Understanding Type 1 Diabetes
Type 1 diabetes has historically been known as juvenile diabetes since it is often diagnosed very early in a child's life, often in adolescence if not before. Unlike other forms of diabetes the pancreas does not produce any insulin which means that the symptoms may be present at birth. For some people injury, infection or disease may also stop the pancreas functioning, resulting in a diagnosis of Type 1 diabetes later in life.
The number of people diagnosed with Type 1 diabetes is about 5% of all diabetics. These individuals will need to have insulin therapy as a lifelong way to control their blood sugar levels. Regular blood sugar testing as well as healthy diet and exercise will also be essential in overall good health. With new advancements in treatment there are ever increasing options for individuals diagnosed with Type 1 diabetes.
Cause And Risk Factors Of Type 1 Diabetes:
For many individuals diagnosed with Type 1 diabetes the specific cause of the condition is not known. However, there is increasing research that indicates that it may be a form of an autoimmune disorder. This means that the body actually attacks the part of the pancreas, the Islet cells, mistaking them for harmful cells. This is also the case when children and adults are exposed to specific viruses that trigger the same immune response in the body. These viruses can include the mumps virus, coxsackievirus, Epstein-Barr or the cytomegalovirus. All are common in children and parents may not even be aware that the child has been exposed to the virus.
Genetic factors also contribute to the diagnosis of Type 1 diabetes. A family history of diabetes, particularly Type 1 is often found in children and adolescents that develop the condition without exposure to a virus. However other factors such as where you live may also impact your statistical probability of having this type of condition. Research reported by the Mayo Clinic shows that people living in Scandinavian countries and those living farthest from the equator have the highest rates of Type 1 diabetes.
Other factors that may contribute to the development of Type 1 diabetes includes a poor diet for an infant, low levels of Vitamin D, nitrates in food or water as well as health issues in infants immediately after birth. Children born to mothers with preeclampsia, hypertension during pregnancy, or mothers that are under the age of 25 at the time of pregnancy are at greater risk.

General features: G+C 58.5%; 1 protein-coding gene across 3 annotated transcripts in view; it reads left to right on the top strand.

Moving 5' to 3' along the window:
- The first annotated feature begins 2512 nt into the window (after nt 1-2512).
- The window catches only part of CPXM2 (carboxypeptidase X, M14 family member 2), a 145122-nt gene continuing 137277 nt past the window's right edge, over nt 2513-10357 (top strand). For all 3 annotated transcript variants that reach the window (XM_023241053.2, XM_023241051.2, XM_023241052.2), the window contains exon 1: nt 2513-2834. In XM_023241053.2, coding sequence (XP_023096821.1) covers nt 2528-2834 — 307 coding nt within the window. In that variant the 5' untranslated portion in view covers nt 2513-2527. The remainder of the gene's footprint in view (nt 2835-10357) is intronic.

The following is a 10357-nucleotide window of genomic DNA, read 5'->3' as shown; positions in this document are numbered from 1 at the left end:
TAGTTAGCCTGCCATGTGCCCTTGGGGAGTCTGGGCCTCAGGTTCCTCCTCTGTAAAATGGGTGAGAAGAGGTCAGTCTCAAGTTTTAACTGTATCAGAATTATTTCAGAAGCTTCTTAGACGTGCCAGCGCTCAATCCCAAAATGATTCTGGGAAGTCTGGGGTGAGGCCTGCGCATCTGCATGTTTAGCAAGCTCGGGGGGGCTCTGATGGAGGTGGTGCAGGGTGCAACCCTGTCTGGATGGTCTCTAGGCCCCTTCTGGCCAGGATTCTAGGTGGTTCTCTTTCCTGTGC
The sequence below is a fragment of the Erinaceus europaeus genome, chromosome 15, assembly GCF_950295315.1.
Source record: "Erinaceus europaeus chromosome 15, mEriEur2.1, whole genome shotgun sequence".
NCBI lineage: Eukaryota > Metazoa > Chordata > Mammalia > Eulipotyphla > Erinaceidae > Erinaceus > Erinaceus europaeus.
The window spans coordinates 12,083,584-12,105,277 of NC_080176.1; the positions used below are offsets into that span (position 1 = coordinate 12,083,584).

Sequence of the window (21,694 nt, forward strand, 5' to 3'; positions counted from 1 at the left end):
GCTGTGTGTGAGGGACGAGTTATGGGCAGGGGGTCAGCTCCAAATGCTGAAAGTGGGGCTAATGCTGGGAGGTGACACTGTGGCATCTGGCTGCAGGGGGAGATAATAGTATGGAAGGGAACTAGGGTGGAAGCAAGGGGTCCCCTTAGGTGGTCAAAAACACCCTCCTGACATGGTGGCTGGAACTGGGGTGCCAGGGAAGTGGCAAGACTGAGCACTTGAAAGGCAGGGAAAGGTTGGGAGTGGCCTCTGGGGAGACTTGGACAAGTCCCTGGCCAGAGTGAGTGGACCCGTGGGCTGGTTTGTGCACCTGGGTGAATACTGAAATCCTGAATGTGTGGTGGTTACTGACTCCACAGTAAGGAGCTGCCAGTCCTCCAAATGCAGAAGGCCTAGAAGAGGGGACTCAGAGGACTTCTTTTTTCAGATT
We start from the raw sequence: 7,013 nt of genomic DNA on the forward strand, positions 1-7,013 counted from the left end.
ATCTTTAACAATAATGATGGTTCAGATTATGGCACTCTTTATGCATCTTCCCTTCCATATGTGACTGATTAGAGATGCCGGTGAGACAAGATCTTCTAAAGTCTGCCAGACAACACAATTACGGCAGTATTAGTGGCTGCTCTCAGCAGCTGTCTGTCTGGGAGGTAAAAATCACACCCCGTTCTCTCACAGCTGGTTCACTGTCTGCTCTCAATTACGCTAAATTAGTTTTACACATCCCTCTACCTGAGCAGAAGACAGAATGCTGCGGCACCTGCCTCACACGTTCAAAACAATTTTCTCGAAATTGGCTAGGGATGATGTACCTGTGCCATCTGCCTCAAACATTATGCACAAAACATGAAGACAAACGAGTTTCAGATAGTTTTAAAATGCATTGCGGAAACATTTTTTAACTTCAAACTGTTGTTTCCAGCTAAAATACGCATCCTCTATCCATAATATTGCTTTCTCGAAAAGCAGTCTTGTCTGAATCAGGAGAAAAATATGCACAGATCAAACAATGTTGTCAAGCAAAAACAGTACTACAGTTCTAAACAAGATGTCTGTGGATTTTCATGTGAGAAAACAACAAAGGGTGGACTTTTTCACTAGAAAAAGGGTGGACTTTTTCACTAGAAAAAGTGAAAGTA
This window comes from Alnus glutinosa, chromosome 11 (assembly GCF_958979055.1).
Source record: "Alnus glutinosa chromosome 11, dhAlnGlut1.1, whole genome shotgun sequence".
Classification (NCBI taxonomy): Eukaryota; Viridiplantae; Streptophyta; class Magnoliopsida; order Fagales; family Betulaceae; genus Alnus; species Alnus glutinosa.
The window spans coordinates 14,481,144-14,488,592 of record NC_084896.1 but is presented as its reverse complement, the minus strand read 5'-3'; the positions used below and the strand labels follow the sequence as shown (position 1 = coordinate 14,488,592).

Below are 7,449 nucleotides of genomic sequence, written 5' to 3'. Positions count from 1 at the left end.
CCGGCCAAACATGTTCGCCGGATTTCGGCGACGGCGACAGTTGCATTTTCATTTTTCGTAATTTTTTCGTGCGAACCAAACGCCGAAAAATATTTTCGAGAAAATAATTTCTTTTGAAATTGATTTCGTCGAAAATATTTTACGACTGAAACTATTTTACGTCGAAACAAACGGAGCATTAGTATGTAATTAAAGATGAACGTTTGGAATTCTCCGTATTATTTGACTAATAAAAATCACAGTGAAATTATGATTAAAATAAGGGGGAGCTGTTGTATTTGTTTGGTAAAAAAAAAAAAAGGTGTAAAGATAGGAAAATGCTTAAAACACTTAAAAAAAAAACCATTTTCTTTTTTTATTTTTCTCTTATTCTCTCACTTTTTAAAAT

Treatment For Type 1 Diabetes:
Even though current medicine does not provide a cure for Type 1 diabetes new advances in providing insulin and monitoring blood sugar levels allows individuals with the condition to live very normal lives. Unlike Type 2 diabetes those diagnosed with Type 1 will need to have insulin therapy in the form of rapid acting and long acting insulin. These can include insulin pumps, oral medications as well as insulin injections which are completed by the individual as required. Long acting insulin is typically used with rapid acting used only as needed to lower blood sugar levels quickly and effectively.
Using the insulin pump allows a small computer, about the size of a cell phone, to automatically provide insulin to your body based on your individual requirements. You are also able to program information into the pump to allow the pump to supply the correct amount of insulin as you are enjoying a meal or a snack. A small reservoir of insulin is also worn on the body and a very small tube delivers the required amount of insulin just under the skin of the abdominal area.
Careful monitoring of carbohydrates and sugars is essential in the diet. A healthy diet combined with routine exercise and a healthy lifestyle will also provide options for controlling blood sugar and preventing secondary health issues from developing.